When you already have a challenging financial situation, it can be tempting to take on more debt to get your others paid. At Spergel, we often see Canadians get themselves into a ‘payday loan cycle’. This is where they resort to taking out more expensive short term payday loans to temporarily resolve other debts. This can lead to an even more damaging situation, as payday loan debt carries an extortionate interest rate when not repaid in full and on time. Adding to your debt can only make things worse, and can often lead to more stress. Look at all available options before committing to borrowing more money. If you do need to borrow more, ensure you fully understand the associated costs – some financial products are cheaper than others. Ensure you only borrow what you absolutely need to. If in doubt, book a free consultation with a Licensed Insolvency Trustee at Spergel. We can advise you on the best action to take in your situation.

Cut down your expenses

When you need to be careful, reducing your expenses can help you to avoid financial difficulty. Scrutinize where your money goes, and see where you can pull back – even if temporarily. Making simple changes like avoiding takeouts in favour of cooking, and buying second hand clothing can make all the difference. Cutting back your expenses will help you to increase your savings, repay debts, or plan towards your financial goals.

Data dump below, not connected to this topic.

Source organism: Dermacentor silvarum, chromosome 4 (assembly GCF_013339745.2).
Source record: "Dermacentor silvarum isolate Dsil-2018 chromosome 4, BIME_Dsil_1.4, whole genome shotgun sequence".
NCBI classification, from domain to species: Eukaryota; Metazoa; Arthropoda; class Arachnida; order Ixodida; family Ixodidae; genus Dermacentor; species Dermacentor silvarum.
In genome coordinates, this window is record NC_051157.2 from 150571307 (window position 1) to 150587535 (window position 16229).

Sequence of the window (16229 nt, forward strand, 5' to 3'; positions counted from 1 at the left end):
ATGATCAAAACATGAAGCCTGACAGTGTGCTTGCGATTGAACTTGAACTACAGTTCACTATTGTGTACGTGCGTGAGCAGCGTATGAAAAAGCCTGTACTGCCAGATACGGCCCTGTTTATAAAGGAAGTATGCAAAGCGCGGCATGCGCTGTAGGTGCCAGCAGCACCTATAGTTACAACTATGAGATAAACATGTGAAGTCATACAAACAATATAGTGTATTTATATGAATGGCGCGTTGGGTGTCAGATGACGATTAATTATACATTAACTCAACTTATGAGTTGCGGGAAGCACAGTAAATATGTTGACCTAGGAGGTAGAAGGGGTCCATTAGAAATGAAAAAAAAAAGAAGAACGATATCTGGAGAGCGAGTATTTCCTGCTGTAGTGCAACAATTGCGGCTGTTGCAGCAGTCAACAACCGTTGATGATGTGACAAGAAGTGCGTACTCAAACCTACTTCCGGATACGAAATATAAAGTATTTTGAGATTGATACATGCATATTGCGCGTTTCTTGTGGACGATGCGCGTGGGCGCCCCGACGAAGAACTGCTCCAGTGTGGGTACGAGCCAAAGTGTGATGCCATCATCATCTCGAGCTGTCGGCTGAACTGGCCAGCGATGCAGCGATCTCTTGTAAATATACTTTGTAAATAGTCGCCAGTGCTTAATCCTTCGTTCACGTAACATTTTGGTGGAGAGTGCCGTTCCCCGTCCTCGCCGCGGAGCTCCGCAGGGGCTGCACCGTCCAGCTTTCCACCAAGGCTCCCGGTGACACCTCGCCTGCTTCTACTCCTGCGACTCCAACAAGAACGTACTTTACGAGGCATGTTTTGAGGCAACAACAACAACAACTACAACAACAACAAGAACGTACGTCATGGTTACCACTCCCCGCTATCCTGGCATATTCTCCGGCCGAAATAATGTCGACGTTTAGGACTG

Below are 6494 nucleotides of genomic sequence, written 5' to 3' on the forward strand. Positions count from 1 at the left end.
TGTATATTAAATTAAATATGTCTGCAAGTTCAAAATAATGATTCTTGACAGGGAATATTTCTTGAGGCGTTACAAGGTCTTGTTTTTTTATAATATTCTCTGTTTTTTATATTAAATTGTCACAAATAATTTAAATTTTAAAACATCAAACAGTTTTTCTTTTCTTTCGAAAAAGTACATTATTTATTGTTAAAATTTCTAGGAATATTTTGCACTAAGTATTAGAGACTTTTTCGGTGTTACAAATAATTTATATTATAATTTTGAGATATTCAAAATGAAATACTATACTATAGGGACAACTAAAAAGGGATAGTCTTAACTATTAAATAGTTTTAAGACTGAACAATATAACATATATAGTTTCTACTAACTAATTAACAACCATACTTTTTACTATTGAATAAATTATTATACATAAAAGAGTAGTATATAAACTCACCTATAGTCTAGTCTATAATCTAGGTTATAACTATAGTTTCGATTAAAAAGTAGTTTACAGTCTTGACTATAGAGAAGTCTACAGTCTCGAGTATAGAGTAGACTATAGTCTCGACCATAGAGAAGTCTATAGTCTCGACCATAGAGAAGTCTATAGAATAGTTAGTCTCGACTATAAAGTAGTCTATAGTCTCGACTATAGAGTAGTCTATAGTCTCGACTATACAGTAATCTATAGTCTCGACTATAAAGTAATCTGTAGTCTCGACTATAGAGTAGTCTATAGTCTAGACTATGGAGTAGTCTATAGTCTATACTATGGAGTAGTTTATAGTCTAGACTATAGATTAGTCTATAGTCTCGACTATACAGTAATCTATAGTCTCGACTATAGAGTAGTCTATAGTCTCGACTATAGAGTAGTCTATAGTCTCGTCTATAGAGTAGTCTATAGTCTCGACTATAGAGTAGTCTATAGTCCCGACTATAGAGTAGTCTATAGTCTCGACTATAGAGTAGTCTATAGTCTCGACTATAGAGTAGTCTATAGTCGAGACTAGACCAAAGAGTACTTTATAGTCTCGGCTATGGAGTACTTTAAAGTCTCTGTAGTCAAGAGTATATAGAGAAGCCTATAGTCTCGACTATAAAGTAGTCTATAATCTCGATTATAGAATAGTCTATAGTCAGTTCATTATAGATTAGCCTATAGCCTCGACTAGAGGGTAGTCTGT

Create an emergency savings fund

An emergency savings fund is a pot of money you put aside in case of unforeseen circumstances. This could be to assist with a sudden loss of unemployment, or emergency expenses required on a home or vehicle. If you do not currently have an emergency savings fund, you should start to accumulate one by putting any additional funds you have aside. None of us know when an emergency may be around the corner, so having a fund aside to rely on can be a huge relief for when you need it.

See how you could increase your income

When you need more funds or need to speed up repaying your debts, gaining additional funds can make a real difference in preparing for financial hardship. Increasing your income can be as simple as selling unwanted clothes or furniture, or taking on a side hustle like dog walking or baking. It can provide reassurance in challenging times, and offer stress relief. Once you have a pot aside, ensure you look after it and put the funds aside either for debt repayment or towards your savings.

How do you tackle financial hardship?